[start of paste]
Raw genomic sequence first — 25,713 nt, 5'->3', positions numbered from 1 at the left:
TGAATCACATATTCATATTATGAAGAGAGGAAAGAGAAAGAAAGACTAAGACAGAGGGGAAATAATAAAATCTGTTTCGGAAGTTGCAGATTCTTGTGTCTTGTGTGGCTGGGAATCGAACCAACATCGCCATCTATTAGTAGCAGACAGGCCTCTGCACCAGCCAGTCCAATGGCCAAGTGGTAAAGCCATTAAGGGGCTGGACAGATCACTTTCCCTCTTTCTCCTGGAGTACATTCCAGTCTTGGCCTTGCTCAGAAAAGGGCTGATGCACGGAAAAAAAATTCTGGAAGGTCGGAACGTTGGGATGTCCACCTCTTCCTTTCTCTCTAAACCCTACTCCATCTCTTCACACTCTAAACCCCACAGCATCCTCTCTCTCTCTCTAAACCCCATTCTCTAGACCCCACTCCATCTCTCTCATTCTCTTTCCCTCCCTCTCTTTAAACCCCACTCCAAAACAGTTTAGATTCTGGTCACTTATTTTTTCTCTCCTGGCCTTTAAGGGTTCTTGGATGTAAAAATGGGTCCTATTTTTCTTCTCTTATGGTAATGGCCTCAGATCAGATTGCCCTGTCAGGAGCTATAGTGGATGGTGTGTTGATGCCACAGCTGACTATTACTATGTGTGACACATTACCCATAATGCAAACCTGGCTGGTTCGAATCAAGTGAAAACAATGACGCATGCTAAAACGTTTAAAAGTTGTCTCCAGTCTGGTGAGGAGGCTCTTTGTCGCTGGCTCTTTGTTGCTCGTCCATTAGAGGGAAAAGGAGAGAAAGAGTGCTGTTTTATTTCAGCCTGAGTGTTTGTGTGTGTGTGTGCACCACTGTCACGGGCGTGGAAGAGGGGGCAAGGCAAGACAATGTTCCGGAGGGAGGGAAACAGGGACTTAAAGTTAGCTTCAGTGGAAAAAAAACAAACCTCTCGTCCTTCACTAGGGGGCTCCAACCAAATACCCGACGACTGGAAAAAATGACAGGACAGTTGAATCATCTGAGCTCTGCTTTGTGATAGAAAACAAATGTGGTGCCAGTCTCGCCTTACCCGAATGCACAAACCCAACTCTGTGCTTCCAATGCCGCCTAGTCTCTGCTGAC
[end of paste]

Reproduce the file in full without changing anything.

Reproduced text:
Raw genomic sequence first — 25,713 nt, 5'->3', positions numbered from 1 at the left:
TGAATCACATATTCATATTATGAAGAGAGGAAAGAGAAAGAAAGACTAAGACAGAGGGGAAATAATAAAATCTGTTTCGGAAGTTGCAGATTCTTGTGTCTTGTGTGGCTGGGAATCGAACCAACATCGCCATCTATTAGTAGCAGACAGGCCTCTGCACCAGCCAGTCCAATGGCCAAGTGGTAAAGCCATTAAGGGGCTGGACAGATCACTTTCCCTCTTTCTCCTGGAGTACATTCCAGTCTTGGCCTTGCTCAGAAAAGGGCTGATGCACGGAAAAAAAATTCTGGAAGGTCGGAACGTTGGGATGTCCACCTCTTCCTTTCTCTCTAAACCCTACTCCATCTCTTCACACTCTAAACCCCACAGCATCCTCTCTCTCTCTCTAAACCCCATTCTCTAGACCCCACTCCATCTCTCTCATTCTCTTTCCCTCCCTCTCTTTAAACCCCACTCCAAAACAGTTTAGATTCTGGTCACTTATTTTTTCTCTCCTGGCCTTTAAGGGTTCTTGGATGTAAAAATGGGTCCTATTTTTCTTCTCTTATGGTAATGGCCTCAGATCAGATTGCCCTGTCAGGAGCTATAGTGGATGGTGTGTTGATGCCACAGCTGACTATTACTATGTGTGACACATTACCCATAATGCAAACCTGGCTGGTTCGAATCAAGTGAAAACAATGACGCATGCTAAAACGTTTAAAAGTTGTCTCCAGTCTGGTGAGGAGGCTCTTTGTCGCTGGCTCTTTGTTGCTCGTCCATTAGAGGGAAAAGGAGAGAAAGAGTGCTGTTTTATTTCAGCCTGAGTGTTTGTGTGTGTGTGTGCACCACTGTCACGGGCGTGGAAGAGGGGGCAAGGCAAGACAATGTTCCGGAGGGAGGGAAACAGGGACTTAAAGTTAGCTTCAGTGGAAAAAAAACAAACCTCTCGTCCTTCACTAGGGGGCTCCAACCAAATACCCGACGACTGGAAAAAATGACAGGACAGTTGAATCATCTGAGCTCTGCTTTGTGATAGAAAACAAATGTGGTGCCAGTCTCGCCTTACCCGAATGCACAAACCCAACTCTGTGCTTCCAATGCCGCCTAGTCTCTGCTGAC